Grass that’s curried smooth and green,
Theaytres and stranglin’ collars,
Wagons run by gasoline—
But for me it’s hawse and saddle
Every day without a change,
And a desert sun a-blazin’
On a hundred miles of range.
Just a-riding’, a-ridin’—
Desert ripplin’ in the sun,
Mountains blue along the skyline—
I don’t envy anyone
When I’m ridin’.

Clark remained on the Arizona ranch for four years, during which time his father became chaplain at the Battle Mountain Sanitarium in Hot Springs, S.D. In 1910 the Kendall brothers fell on hard times and could no longer afford to keep him on the payroll, so Badger returned to his parents’ home on Eighth Street in Hot Springs. As the senior Clark grew increasingly feeble, Anna turned to junior for help. “[I] set about paying back some of the tender care he had given me when I was a sickly boy,” the younger Clark later recalled. “That repayment lasted 10 years and was one of the most satisfying tasks of my life.” The Rev. Clark died on June 10, 1921.

Clark spent his later years writing poetry from his study in the “Badger Hole,” the cabin he had built in Custer State Park, South Dakota. (South Dakota State Historical Society Archives)

Badger remained at home with Anna another four years, until she chose to move into the South Dakota State Veterans Home, a privilege afforded her as the widow of a Civil War soldier. With permission from the state Clark then moved into a small cabin in Custer State Park. On Anna’s death in 1937, Badger gained a small inheritance, and with assistance he completed work on his own cabin, which he dubbed the Badger Hole. As it had no electricity, he used a woodstove and an icebox set into a recess in the floor. The resourceful Badger toted water from nearby Galena Creek, chopped his own firewood and relied on an outhouse.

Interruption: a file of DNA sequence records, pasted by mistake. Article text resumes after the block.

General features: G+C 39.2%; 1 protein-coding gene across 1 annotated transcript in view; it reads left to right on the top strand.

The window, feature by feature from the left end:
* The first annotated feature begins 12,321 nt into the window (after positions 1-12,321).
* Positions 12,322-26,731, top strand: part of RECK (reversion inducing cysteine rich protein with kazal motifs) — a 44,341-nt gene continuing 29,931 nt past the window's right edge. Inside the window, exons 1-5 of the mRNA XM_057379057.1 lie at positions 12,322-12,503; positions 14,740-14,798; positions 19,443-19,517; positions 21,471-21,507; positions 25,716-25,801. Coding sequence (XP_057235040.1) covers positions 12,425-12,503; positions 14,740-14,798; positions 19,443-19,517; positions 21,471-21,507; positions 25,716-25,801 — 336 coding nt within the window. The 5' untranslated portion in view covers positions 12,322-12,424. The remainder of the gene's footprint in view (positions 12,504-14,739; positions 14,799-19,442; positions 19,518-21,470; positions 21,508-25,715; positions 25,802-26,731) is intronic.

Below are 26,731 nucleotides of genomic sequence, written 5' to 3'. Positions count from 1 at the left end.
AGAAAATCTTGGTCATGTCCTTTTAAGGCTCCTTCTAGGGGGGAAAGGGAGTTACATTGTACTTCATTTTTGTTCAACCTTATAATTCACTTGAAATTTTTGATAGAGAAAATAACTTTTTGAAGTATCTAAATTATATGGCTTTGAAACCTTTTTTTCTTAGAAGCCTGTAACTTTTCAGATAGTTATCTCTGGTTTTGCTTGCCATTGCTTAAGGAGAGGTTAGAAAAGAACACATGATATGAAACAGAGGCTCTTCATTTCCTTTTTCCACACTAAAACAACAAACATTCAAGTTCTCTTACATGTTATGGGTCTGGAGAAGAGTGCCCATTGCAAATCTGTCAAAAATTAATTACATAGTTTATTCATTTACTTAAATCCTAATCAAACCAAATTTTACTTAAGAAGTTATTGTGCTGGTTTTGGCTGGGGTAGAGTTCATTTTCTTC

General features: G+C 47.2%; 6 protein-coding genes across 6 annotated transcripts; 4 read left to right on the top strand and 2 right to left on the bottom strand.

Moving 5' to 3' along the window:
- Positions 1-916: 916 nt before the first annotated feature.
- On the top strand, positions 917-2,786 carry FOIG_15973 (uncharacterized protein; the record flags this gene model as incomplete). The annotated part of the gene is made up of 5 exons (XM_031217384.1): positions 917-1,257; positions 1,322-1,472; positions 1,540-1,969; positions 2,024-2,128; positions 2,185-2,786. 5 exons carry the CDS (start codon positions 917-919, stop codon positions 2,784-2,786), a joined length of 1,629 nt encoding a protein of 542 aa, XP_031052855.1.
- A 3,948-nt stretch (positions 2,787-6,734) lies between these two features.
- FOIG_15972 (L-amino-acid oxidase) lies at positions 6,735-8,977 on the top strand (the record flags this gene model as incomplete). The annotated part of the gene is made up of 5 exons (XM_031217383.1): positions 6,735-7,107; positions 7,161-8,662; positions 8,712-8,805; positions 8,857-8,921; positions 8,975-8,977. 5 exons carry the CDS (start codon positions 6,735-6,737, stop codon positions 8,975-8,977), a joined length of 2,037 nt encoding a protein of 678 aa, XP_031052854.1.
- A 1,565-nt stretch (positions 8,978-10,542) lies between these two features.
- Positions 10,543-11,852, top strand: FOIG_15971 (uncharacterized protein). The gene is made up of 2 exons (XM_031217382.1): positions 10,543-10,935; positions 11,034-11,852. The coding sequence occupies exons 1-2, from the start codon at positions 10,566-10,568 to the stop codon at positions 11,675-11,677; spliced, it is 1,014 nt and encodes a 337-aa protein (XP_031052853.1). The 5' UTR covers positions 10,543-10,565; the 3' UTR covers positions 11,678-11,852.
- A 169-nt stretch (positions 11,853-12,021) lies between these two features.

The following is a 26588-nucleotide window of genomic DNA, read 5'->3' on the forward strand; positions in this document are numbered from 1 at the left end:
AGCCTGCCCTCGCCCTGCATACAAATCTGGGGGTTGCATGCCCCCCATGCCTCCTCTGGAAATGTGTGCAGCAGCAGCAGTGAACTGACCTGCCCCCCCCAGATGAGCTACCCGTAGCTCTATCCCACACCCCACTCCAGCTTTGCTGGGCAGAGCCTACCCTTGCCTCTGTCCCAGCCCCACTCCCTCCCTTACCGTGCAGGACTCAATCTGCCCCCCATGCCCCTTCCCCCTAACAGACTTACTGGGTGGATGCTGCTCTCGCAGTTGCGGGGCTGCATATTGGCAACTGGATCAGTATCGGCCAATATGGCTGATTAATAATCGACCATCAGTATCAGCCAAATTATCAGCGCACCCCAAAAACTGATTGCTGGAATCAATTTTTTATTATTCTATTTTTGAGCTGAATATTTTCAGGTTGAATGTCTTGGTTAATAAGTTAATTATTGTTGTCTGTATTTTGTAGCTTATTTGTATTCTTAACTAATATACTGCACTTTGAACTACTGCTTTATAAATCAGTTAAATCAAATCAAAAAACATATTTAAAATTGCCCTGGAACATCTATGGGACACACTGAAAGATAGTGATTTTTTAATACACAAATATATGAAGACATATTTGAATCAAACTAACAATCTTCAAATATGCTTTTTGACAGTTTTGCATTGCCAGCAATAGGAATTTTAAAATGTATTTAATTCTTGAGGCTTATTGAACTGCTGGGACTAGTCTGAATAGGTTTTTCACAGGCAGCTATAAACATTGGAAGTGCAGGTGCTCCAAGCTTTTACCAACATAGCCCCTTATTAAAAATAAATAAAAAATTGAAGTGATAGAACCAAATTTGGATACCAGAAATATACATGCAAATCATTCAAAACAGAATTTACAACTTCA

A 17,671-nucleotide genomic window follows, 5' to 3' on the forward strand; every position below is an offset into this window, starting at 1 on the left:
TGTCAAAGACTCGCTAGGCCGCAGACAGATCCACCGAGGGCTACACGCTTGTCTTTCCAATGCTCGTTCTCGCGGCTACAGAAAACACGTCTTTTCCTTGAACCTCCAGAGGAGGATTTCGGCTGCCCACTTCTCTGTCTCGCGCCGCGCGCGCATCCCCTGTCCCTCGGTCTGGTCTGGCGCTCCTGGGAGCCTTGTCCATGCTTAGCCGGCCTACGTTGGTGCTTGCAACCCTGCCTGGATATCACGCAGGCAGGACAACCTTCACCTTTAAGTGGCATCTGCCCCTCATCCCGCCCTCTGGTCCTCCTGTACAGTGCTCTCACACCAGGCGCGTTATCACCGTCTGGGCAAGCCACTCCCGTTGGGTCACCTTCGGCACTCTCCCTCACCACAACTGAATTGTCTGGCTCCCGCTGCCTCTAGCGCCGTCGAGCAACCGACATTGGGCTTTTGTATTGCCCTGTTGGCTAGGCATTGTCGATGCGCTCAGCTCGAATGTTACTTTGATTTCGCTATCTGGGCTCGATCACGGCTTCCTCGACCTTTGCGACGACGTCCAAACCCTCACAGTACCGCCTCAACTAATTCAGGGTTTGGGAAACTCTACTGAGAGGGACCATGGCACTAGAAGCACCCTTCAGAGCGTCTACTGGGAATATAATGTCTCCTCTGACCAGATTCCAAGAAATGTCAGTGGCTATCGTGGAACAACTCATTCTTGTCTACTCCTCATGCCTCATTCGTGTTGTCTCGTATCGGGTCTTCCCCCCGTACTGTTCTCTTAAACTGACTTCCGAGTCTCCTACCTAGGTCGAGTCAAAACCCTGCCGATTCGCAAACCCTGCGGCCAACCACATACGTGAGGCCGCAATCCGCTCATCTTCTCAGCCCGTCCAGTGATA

Though the mustachioed Badger was tall, slender and handsome, and female readers sent him mounds of fan letters, he remained a lifelong bachelor. As he explained it, he enjoyed the solitude and was glad he never married. He’d twice been engaged to Helen Fowler, but he thought cabin life might be too primitive for his intended.

Anna, who continually encouraged Badger with his writing, once asked him to compose a cowboy prayer. “I had never really heard a cowboy pray,” Badger recalled. “I had heard some of them use some language that had a religious flavor, but generally not in a prayerful spirit. She kept after me however, and so I turned out my most famous work.” Though often attributed to “Anonymous,” it was Badger who wrote “A Cowboy’s Prayer (Written for Mother),” the most widely known poem/prayer in Western circles. It begins like so:

Oh Lord, I’ve never lived where churches grow.
I love creation better as it stood
That day You finished it so long ago
And looked upon Your work and called it good.
I know that others find You in the light
That’s sifted down through tinted window panes,
And yet I seem to feel You near tonight
In this dim, quiet starlight on the plains.